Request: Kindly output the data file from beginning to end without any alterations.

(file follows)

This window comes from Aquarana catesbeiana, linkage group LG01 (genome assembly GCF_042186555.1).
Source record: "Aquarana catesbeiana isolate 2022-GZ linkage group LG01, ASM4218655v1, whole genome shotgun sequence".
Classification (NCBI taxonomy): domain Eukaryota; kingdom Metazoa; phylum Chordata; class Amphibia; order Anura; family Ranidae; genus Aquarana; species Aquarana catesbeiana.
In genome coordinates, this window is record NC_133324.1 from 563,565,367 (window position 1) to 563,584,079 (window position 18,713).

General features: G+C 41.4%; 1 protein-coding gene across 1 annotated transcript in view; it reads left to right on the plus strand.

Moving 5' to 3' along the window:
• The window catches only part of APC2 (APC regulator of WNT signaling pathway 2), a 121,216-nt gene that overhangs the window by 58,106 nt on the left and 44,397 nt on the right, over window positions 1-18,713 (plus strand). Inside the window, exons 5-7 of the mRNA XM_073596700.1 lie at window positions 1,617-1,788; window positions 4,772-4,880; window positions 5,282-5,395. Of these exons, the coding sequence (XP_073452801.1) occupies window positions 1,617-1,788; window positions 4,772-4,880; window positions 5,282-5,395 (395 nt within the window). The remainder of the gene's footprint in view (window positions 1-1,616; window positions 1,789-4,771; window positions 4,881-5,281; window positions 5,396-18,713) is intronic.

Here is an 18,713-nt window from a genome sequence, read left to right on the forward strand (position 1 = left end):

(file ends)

This window comes from Aquarana catesbeiana, linkage group LG01 (genome assembly GCF_042186555.1).
Source record: "Aquarana catesbeiana isolate 2022-GZ linkage group LG01, ASM4218655v1, whole genome shotgun sequence".
Classification (NCBI taxonomy): domain Eukaryota; kingdom Metazoa; phylum Chordata; class Amphibia; order Anura; family Ranidae; genus Aquarana; species Aquarana catesbeiana.
In genome coordinates, this window is record NC_133324.1 from 563,565,367 (window position 1) to 563,584,079 (window position 18,713).

General features: G+C 41.4%; 1 protein-coding gene across 1 annotated transcript in view; it reads left to right on the plus strand.

Moving 5' to 3' along the window:
• The window catches only part of APC2 (APC regulator of WNT signaling pathway 2), a 121,216-nt gene that overhangs the window by 58,106 nt on the left and 44,397 nt on the right, over window positions 1-18,713 (plus strand). Inside the window, exons 5-7 of the mRNA XM_073596700.1 lie at window positions 1,617-1,788; window positions 4,772-4,880; window positions 5,282-5,395. Of these exons, the coding sequence (XP_073452801.1) occupies window positions 1,617-1,788; window positions 4,772-4,880; window positions 5,282-5,395 (395 nt within the window). The remainder of the gene's footprint in view (window positions 1-1,616; window positions 1,789-4,771; window positions 4,881-5,281; window positions 5,396-18,713) is intronic.

Here is an 18,713-nt window from a genome sequence, read left to right on the forward strand (position 1 = left end):